SpaceX Completes Crew Dragon Propulsion System Development Testing
SpaceX has completed development testing on its SuperDraco propulsion system, used to propel the company’s Crew Dragon spacecraft away from a Falcon rocket in the event of a launch failure. NASA made the announcement yesterday on its Commercial Crew Program blog. Agency officials also confirmed the tests supported a SpaceX Commercial Crew Transportation Capability (CCtCap) milestone. Both SpaceX and Boeing must complete a series of these milestones before each company can begin using its respective crew vehicle to ferry astronauts to the International Space Station.
Crew Dragon has four pairs of SuperDraco engines positioned around the capsule. In the event of a launch vehicle emergency, these engines—which are fueled by hypergolic propellants that ignite on contact—can blast the spacecraft away from its carrier rocket. In about five seconds, Crew Dragon can put a half-kilometer between itself and a disintegrating Falcon 9. SpaceX eventually plans to use these same engines for powered capsule landings.
NASA and SpaceX said the company has completed 27 SuperDraco test firings. Yesterday, SpaceX released a new video from one of those tests:
Since being awarded multi-billion dollar CCtCap contracts last year, SpaceX and Boeing have been working to complete five mandatory and additional, company-specific test milestones. These checkpoints culminate with a crewed test flight to the ISS, during which a NASA astronaut comes along for the ride. Veteran astronauts Bob Behnken, Eric Boe, Doug Hurley, and Suni Williams have been selected to participate in those flights.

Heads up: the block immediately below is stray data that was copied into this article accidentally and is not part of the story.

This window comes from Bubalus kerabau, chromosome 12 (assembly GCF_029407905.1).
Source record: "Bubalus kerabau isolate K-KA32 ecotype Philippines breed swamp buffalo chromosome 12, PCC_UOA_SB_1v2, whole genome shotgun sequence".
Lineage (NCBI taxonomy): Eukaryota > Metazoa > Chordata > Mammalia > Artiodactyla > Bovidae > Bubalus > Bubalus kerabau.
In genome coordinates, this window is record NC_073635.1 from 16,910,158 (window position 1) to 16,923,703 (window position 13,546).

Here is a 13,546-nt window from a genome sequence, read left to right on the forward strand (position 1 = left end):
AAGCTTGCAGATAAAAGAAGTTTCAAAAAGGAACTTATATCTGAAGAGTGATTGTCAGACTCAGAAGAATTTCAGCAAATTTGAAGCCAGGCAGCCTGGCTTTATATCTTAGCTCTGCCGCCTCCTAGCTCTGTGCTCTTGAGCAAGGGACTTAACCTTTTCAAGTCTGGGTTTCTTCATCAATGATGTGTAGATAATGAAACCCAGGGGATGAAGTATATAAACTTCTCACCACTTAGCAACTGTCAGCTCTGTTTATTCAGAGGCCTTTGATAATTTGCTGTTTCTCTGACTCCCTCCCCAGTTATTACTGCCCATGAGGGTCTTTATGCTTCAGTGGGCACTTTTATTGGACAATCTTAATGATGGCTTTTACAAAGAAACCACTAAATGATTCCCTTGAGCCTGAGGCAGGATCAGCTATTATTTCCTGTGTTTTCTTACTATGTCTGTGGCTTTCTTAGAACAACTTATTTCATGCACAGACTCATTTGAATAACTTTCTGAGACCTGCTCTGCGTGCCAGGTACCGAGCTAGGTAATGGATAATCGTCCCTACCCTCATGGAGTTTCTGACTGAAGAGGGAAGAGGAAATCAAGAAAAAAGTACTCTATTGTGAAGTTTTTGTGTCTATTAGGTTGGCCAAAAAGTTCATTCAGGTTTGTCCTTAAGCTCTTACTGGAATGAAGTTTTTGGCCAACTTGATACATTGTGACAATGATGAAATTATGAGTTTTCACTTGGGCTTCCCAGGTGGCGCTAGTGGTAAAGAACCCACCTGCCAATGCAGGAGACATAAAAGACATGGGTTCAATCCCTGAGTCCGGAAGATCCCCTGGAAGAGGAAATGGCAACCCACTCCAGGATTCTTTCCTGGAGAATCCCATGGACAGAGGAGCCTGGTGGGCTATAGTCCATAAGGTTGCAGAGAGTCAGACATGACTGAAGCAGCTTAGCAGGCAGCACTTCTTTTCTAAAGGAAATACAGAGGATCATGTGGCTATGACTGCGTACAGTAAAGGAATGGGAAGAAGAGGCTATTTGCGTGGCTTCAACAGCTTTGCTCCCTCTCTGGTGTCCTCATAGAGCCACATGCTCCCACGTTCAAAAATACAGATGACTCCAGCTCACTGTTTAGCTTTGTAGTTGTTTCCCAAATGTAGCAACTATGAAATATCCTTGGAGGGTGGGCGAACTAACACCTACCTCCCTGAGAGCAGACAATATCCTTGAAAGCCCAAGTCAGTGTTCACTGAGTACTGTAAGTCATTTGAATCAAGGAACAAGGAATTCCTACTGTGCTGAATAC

NASA does not maintain a public list of each company’s optional milestones, citing the technological and programmatic differences between the two vehicles, the CST-100 Starliner and Crew Dragon. However, the mandatory milestones for each company are:
Certification Baseline Review (CBR)
Design Certification Review (DCR)
Flight Test Readiness Review (FTRR)
Operational Readiness Review (ORR)
Certification Review (CR)
SpaceX is also continuing to prepare its Falcon 9 rocket for a return to flight. In June, a Falcon 9 rocket carrying a Dragon cargo spacecraft disintegrated en route to the ISS. CEO Elon Musk said the likely culprit was a broken strut supporting a liquid helium bottle.
In mid-October, it was announced 11 Orbcomm satellites would fly on the vehicle’s return-to-flight launch, "targeted to take place in the next six to eight weeks." That puts a launch sometime after the U.S. Thanksgiving holiday. NASA and SpaceX have not yet finalized a date for the next Dragon cargo mission. The next scheduled resupply flights are a Russian Progress vehicle on November 21, and an Orbital ATK Cygnus on December 3.